• Because nothing says federal spending for a community based franchise like Jack Layton's Canadian Constitution.

  3. Well, it's working.

    Bread and circuses have already diverted us from serious and important matters.

  4. Hey, SpaceMan!

    If there is a solid business case then businesses would be investing in it. Simple, eh?

    PS: Guess what? They're not investing in it. I will let you guess why, Mr. Garneau.

    • Yeah it's amazing that we have so many good things that businesses won't invest in. Universities, libraries, museums, space….

  5. But Mulcair added that the government's investment in an arena shouldn't facilitate a windfall private profit on what goes on inside it. “You have to make sure,” he said, “that somehow it doesn't became a cash cow for private entrepreneurs who haven't put the money in but somehow are going to get the money out.”

    I have a simple suggestion for how not to make it a cash cow for private entrepreneurs who haven't put the money in. Can you guess what that suggestion would be, Tom? Go ahead. I'll give you three guesses. You're a Dipper so I'll give you a chance because business sense is hard for a Dipper.

  6. As indescribably awful as the Tories have become, could ONE of the opposition parties please stop trying so damn hard to always be worse?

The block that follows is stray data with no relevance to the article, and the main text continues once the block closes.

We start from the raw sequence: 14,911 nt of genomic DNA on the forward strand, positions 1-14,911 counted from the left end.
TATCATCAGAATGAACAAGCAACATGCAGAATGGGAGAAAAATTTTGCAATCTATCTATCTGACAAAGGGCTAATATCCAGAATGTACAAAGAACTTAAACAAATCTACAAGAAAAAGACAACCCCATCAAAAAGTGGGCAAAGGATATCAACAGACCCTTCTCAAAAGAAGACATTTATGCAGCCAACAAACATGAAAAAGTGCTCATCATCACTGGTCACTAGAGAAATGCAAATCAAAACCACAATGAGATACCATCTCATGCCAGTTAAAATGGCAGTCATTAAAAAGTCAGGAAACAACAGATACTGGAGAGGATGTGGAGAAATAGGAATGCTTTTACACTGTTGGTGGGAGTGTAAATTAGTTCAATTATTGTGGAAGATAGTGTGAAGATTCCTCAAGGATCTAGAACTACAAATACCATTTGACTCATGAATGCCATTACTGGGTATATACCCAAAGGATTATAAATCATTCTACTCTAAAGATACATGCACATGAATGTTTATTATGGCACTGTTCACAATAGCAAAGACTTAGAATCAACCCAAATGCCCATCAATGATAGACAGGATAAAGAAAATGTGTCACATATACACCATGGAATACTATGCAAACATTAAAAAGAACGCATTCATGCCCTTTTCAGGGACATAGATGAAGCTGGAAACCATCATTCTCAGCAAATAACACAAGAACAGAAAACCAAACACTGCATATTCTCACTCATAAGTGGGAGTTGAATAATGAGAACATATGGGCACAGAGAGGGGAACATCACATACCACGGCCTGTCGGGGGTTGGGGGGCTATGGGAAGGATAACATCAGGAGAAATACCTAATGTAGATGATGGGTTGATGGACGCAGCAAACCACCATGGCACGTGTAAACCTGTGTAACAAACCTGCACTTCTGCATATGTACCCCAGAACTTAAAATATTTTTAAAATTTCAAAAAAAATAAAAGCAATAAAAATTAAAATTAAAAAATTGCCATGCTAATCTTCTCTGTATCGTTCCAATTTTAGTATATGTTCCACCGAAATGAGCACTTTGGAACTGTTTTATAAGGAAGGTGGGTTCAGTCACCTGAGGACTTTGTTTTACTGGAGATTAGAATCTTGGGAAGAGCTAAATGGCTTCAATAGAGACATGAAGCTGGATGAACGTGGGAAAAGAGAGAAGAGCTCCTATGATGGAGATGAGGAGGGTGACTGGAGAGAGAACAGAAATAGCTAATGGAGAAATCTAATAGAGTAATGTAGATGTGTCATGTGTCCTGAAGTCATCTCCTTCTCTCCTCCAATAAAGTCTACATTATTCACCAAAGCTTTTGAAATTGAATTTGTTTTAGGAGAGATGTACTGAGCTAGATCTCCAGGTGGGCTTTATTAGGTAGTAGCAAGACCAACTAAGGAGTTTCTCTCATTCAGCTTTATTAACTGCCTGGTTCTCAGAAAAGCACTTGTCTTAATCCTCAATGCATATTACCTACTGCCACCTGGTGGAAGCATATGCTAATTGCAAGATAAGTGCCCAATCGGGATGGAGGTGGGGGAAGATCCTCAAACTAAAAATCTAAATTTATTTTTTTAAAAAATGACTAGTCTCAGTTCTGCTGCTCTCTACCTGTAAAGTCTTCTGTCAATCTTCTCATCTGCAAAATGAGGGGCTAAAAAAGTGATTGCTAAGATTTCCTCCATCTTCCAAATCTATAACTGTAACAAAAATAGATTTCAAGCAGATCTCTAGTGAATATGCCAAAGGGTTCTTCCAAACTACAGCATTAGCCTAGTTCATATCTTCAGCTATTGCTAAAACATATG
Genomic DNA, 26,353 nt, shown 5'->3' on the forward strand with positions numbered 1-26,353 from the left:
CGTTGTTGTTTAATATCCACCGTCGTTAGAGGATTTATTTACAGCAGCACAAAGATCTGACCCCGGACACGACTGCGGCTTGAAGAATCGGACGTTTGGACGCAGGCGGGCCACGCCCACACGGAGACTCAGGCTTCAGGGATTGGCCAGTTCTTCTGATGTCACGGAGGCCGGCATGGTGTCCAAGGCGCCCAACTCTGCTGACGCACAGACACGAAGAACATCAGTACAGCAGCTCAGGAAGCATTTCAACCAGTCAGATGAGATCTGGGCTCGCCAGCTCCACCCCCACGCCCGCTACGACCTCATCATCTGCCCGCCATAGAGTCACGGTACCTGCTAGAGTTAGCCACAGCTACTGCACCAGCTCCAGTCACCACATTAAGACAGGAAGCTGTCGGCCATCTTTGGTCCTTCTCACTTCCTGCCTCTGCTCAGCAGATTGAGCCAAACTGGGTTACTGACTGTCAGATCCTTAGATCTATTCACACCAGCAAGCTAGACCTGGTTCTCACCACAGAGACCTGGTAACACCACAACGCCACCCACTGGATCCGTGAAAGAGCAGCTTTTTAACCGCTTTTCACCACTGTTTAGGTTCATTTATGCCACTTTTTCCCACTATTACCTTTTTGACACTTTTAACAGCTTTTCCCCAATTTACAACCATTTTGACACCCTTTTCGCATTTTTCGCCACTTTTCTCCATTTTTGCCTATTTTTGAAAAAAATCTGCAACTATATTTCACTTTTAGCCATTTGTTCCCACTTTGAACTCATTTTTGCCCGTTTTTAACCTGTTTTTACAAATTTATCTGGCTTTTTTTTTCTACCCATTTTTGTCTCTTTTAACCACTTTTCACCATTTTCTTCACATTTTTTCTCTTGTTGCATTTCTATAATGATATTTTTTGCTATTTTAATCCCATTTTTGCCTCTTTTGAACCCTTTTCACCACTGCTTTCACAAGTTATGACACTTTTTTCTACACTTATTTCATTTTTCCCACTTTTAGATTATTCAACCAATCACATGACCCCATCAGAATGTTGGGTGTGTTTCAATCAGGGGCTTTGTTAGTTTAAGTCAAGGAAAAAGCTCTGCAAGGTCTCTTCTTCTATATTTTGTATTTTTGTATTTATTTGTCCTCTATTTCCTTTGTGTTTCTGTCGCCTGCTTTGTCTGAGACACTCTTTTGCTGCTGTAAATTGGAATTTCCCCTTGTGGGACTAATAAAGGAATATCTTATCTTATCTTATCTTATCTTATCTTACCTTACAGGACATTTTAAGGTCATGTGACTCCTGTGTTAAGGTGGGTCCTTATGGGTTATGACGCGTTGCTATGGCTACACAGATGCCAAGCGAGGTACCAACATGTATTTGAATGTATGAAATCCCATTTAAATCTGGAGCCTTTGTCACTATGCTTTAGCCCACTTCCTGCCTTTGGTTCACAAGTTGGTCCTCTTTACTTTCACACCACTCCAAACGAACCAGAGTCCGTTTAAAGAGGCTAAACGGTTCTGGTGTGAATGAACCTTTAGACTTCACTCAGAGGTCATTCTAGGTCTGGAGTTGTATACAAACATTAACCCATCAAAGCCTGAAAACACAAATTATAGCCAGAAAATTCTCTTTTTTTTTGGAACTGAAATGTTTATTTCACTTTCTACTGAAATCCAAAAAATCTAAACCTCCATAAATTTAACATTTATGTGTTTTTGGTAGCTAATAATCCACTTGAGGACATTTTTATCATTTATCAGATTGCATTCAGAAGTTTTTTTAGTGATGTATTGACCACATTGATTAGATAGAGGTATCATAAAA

7. Perhaps this is some complex eye-for-an-eye over the gun registry. Sort of a "You built a gun registry specifically to anoy conservatives, so I'll build an arena to really anoy libs and 'dippers.

    Sure it also anoys fiscal conservatives, but it seems these are a very easy group to ignore.

    • Annoy libs and dippers? Read the above again.

      it's worth keeping in mind what the opposition parties think of the idea.
      They like it.

      • Yes. I did notice that later.

        Among the many bizarre things about this whole ridiculous plan, is the suddenness of it all. It is dawning on me that this plan has been in the works, on the QT, for a very long time and is probably why Basillie got so slapped down – there was already a deal in place.

        All the more bitter that I really hate hockey.

  8. Marc Garneau and Thomas Mulcair aren't "the opposition parties".

    • This is a good point. For better or worse, individual members of the NDP and Liberal caucus have differing opinions on different issues. There are probably some NDP and Liberal MPs that are opposed to arena funding.

      This is in contrast to the Conservatives, all of whom display an almost frightening unanimity on everything.

  9. Of course they would do it. That isn't the point. The point is that we elected the Conservative Party (and presumably Mr. Harper) to be the voice of an accountable, fiscally sound government. That the Liberals would fellate Celine Dion – if they thought it would gain them more seats in Quebec – is irrelevant.

    Presumably, the Conservatives are f-ing adults, and don't have to resort to, "But! But! They started it!"

    • is there something about Celine Dion I don't know?

      • Yes.